To know the world, one must travel it in the third-class carriage, and I had little doubt that that was surely how Julian had come to know it. He was one of those for whom the usual comforts meant nothing. If the water was yellow, the walls laced with mold, if the sink was ringed in rust, or even if there was no sink at all, if the mosquito net was ripped and the cloaca full, it was the same to Julian. The deeds that drew him were the darkest we know, and he’d pursued them with the urgency of a lover.
From his first trip abroad, I’d had little doubt that he would remain an expatriate all his life, which made it all the stranger that, in the end – that terrible, lonely end – he had died at home. (page 3)
Thomas H. Cook is an award winning novelist with over twenty books to his name and yet I had never heard of him before I read a review of his latest novel, The Crime of Julian Wells – a novel about the aftermath of the suicide of the writer Julian Wells. Wells, an expatriate, returns to his childhood home and his sister and kills himself. Loretta, the sister meets with Julian’s oldest friends, Phillip Anders, a literary critic and together they try to make sense of what has happened. This is not a mystery that figures out the how; instead Cook concentrates on the “why” – why would an individual choose this path and the “what” – what did we do or not do to contribute to this death.
Ironically, Julian specialized in writing books about the darkness of the human soul focusing on horrific crimes of mass murder – not killers like Dahmer or Gacy. Instead, Julian traveled the world in search of depraved indifference to life – killers such as Andrei Chikatilo (who also served as the basis of Tom Rob Smith’s novel Child 44) and Paul Voulet who butchered his way through large sections of Africa. Jillian immerses himself in the world occupied by his subject reliving every moment he can sinking into the depths of depravity in order to fully convey what happened to the reader. As his books defy genres, Julian is not a rousing success as a writer but seemed satisfied with his work. Loretta feels he was planning another book set in Argentina, a place that Philip and Julian visited together after college during Argentina’s Dirty War.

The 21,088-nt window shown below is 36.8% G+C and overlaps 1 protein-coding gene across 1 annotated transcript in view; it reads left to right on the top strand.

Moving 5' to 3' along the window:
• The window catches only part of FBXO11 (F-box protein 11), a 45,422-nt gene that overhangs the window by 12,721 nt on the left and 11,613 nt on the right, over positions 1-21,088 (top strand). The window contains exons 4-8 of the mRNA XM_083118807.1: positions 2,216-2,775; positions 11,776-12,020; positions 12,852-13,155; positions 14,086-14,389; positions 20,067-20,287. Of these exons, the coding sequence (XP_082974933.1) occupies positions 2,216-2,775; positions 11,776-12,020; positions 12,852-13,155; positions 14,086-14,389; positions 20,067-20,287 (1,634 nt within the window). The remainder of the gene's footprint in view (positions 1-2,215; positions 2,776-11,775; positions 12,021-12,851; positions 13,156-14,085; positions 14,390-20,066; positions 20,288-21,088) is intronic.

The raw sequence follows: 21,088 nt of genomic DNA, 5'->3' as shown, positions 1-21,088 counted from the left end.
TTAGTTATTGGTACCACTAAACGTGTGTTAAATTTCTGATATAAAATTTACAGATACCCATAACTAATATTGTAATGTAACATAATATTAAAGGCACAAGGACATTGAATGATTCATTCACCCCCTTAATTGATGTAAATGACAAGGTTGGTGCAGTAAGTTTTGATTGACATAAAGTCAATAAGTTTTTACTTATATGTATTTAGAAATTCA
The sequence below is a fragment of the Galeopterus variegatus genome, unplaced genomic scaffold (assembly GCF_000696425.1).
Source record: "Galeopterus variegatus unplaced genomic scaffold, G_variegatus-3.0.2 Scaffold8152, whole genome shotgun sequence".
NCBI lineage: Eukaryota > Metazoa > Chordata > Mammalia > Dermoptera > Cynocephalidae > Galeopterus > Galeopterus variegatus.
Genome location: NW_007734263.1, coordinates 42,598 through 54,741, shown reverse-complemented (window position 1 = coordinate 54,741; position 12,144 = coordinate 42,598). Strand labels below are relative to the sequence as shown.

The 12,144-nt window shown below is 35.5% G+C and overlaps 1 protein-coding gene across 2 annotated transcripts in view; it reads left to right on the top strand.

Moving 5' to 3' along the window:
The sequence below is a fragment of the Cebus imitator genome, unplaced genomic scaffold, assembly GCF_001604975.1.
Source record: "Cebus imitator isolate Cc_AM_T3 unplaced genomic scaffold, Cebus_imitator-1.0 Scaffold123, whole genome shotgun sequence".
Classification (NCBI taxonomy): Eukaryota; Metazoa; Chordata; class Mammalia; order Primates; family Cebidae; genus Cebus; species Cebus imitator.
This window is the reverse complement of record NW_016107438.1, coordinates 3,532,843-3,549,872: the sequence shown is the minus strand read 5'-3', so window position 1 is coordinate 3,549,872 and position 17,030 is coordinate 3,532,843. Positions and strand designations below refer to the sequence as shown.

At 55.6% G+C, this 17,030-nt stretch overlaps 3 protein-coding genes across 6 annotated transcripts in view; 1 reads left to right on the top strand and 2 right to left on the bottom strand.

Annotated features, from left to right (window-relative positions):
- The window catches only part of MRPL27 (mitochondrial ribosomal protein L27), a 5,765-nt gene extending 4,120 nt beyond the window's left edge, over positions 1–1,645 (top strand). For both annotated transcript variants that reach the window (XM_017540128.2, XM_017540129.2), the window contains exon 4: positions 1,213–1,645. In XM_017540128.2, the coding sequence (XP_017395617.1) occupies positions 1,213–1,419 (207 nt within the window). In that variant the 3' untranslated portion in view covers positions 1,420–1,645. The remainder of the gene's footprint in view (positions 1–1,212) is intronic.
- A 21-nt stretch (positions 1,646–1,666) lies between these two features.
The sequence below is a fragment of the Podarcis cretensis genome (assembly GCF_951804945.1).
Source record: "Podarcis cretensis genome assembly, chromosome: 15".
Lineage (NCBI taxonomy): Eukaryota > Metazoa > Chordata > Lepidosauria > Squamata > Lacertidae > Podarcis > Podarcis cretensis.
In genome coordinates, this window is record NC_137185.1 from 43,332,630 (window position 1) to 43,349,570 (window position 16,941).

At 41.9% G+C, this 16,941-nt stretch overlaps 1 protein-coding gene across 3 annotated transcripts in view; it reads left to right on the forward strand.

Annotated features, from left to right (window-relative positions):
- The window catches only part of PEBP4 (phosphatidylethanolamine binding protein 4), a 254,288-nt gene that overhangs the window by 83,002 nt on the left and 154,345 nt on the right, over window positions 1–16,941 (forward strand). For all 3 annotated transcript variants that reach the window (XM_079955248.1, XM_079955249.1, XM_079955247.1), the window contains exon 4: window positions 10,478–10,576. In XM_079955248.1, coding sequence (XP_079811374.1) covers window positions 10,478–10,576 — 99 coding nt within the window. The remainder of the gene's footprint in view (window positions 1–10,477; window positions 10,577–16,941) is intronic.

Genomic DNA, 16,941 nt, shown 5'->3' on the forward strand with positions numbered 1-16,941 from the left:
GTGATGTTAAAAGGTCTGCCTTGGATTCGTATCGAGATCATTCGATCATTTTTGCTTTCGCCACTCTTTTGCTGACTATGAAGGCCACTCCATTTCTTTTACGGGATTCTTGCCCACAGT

Philip wonders if a clue to Julian’s death lies in his books and he travels to each location retracing footsteps, meeting people Julian met in search of “Julian’s Crime”, a reference in the dedication of Julian’s first book. As Phillip investigates we learn more about Julian as well as more about these crimes he wrote about. Each bit of information – both the personal and the collective – becomes a piece of one of two different puzzles. The first puzzle reflects Julian himself as a person and the second reflects the larger idea of the banality of evil.
I have to admit that I was more intrigued by the second puzzle. I was fascinated by Cook’s discussions of Julian’s work. Some of the murders I have heard of but most I have not and I would make list of things to look up on the internet. At first I would look up each time I came across a tidbit I wanted to know more of but that was making for a very disjointed reading experience. So I would save all the extra reading for a single point each day moving from link to link.
As for Julian’s puzzle, it wasn’t as fascinating for me. I determined the general gist of the “crime” fairly early on – although Cook threw in a few twists that I had not anticipated. While Philip’s journey made sense structurally – it wasn’t the part of the book that kept me going. I do appreciate how the author manages to tie the two puzzles together and I thought the novel had a very clever construction. And the writing is very well done with every word counting. I like Cook’s style at lot. I just like one puzzle more than the other and I am left with the lingering idea I was suppose to like the other puzzle more.
What I appreciate most is how Cook put deceit at the heart of this novel – deceit and the impact of deceit on both the deceiver and those being deceived. And with deceit comes betrayal – betrayal of others as well as betrayal of self. How does one come to terms with all this? At the end of the book, the personal question of why Julian would commit suicide is answered. The greater question, the more public question of why evil exists in the world is not and so I, as the reader, was left pondering long after the book was finished.